About Victor

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My name is Victor Luckerson and I’m a staff writer for The Ringer. I primarily write aboutĀ the fast-changing world of consumer tech, in particular how it interacts with both culture and politics. My stories have ranged from an investigation about why the Fresh Prince of Bel-Air isn’t on Netflix to an analysis of how job automation could create an avenue for more extreme political candidates. I let my curiosity about the world dictate the stories I write, and I prefer to assume the role of the engaged questioner rather than the authority decreeing that a person, place or thing is important for X reason. I like telling stories, even if the narrative is simply explaining how I arrived at a conclusion within my own mind (this story about Lil Yachty and nostalgia is a good example of that approach).

Before The RingerĀ I was a reporter at Time magazine. I mostly covered consumer tech with a mix of breaking news coverage, fast-turnaround analysis, and more in-depth features. I also carved out a niche writing about national affairs issues, particularly race. I penned commentaries about the problem with Millennials declaring themselves “colorblind” and analyzed the use of racially loaded language in discussing the Mike Brown and Eric Garner protests. I also spent a week in Selma for the 50th anniversary of Bloody Sunday to explore the resegregation of the nation’s school system. At The Ringer, I’ve continued to pursue this kind of coverage by writing about the feeling of isolation for black tech workers in Silicon Valley and analyzing the effectiveness of social media activism via the hashtag #BlackLivesMatter.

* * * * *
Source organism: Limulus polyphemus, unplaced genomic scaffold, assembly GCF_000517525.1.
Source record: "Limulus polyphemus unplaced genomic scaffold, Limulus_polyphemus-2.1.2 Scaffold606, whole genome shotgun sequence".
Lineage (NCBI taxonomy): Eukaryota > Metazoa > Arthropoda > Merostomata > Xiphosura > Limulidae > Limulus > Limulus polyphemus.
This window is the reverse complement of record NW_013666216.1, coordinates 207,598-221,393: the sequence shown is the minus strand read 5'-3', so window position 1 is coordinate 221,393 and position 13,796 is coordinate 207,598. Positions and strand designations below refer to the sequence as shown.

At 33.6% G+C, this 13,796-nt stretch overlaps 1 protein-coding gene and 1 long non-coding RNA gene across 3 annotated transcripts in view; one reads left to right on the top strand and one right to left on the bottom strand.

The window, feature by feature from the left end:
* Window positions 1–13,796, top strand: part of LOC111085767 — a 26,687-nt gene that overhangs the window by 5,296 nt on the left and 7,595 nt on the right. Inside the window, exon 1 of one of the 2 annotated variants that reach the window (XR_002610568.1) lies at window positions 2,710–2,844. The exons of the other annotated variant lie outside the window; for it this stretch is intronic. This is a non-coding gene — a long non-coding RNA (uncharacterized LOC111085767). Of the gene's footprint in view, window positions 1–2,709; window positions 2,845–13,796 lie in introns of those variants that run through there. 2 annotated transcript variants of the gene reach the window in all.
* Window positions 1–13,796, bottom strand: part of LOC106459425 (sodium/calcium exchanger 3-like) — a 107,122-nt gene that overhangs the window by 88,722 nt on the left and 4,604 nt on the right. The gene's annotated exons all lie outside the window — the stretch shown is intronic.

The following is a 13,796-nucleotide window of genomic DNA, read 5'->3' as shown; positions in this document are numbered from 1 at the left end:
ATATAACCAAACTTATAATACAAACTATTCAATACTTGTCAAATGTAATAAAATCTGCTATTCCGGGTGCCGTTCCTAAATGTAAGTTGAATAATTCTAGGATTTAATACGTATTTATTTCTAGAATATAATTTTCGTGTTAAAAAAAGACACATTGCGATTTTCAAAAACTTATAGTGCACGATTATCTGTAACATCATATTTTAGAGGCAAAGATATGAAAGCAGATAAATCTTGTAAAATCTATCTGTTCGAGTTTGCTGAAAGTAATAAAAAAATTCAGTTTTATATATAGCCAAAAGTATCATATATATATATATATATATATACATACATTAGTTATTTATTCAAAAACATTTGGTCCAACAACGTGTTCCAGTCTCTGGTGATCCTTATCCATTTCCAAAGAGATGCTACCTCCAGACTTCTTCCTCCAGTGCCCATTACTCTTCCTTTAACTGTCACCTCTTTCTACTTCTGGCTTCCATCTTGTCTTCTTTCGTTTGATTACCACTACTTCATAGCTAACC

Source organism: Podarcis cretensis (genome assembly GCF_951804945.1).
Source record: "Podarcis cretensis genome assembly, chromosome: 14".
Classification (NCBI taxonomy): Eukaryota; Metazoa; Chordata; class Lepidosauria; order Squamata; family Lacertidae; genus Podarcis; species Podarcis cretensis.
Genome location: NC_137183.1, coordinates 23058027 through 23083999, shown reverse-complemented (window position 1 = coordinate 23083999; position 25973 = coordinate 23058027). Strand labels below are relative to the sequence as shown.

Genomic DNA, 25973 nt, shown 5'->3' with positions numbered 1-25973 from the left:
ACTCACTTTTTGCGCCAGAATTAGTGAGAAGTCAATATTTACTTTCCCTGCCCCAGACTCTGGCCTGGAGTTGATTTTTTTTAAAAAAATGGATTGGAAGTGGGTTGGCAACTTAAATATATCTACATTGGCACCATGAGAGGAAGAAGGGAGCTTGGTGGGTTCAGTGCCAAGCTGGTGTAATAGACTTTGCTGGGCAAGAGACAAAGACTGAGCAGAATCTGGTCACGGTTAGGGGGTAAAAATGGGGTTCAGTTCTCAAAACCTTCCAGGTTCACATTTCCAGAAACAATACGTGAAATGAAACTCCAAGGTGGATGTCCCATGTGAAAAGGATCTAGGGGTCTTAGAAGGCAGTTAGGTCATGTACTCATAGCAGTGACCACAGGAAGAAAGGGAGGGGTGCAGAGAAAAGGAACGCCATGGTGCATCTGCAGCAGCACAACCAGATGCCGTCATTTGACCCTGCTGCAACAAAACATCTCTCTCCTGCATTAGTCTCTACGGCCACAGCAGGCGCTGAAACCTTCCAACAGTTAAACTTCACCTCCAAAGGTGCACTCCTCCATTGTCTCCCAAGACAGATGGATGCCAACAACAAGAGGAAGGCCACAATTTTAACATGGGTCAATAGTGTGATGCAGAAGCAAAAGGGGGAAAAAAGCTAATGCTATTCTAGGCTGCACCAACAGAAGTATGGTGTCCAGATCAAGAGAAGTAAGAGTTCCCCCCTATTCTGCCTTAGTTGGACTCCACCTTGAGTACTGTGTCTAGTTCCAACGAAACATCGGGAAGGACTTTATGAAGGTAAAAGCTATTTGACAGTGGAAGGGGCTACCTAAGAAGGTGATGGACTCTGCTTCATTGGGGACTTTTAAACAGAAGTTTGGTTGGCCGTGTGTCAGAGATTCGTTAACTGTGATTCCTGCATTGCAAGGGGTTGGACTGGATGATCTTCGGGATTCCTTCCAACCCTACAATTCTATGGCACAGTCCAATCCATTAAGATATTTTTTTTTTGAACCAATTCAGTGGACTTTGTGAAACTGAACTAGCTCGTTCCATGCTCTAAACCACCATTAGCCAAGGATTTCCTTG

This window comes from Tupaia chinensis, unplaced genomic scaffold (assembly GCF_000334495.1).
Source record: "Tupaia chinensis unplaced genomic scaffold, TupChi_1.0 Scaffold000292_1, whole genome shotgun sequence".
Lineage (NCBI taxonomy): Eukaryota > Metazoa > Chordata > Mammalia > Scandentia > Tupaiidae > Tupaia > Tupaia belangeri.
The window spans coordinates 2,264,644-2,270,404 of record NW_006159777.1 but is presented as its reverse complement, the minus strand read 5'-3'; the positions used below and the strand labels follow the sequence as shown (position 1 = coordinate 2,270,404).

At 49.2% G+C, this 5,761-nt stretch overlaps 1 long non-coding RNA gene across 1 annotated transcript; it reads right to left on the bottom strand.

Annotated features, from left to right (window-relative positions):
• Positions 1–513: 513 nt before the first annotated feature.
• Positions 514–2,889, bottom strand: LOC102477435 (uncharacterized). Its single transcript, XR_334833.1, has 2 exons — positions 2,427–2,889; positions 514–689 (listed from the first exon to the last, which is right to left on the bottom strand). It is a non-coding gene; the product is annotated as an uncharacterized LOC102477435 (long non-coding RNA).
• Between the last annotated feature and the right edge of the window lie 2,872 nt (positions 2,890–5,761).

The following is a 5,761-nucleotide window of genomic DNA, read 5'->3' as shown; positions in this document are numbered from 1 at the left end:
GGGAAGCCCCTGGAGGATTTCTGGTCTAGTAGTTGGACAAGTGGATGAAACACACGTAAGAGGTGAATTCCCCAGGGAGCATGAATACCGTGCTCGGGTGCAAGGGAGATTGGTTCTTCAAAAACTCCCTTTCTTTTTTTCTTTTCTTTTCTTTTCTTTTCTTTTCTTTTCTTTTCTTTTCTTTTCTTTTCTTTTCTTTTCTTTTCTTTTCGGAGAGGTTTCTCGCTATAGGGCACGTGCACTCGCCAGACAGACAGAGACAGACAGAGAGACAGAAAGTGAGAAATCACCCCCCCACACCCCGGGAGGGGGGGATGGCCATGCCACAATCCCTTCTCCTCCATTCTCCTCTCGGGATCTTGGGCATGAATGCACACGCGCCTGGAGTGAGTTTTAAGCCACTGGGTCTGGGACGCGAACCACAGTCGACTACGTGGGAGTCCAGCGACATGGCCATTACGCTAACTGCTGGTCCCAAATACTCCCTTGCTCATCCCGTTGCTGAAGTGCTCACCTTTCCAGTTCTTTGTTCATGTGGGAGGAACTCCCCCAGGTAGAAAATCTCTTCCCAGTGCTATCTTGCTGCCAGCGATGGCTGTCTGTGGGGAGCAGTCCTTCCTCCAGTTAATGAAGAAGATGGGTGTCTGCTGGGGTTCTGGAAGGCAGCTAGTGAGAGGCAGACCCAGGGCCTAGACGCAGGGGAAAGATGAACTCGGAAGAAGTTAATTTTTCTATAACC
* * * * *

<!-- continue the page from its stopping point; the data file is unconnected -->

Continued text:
I’ve also had significant leadership experience. At TIME, I was an editor of Time.com’s homepage for half a year. My duties included writing appropriate headlines, coordinating coverage of breaking news and assigning stories locations on the home page. When I was in college at the University of Alabama, I was the editor-in-chief of the student newspaper The Crimson White for two years, where we won dozens of regional and national awards for our coverage of social issues on campus and a tornado that ravaged the Southeast in April 2011.

I believe artificial intelligence will bring unprecedented change across many industries, thus drastically impacting our economy and our political process in very unpredictable ways over the next decade (driverless cars being the first big change). So I’m trying to read up as much as I can now and am always looking for a new book suggestion on the topic.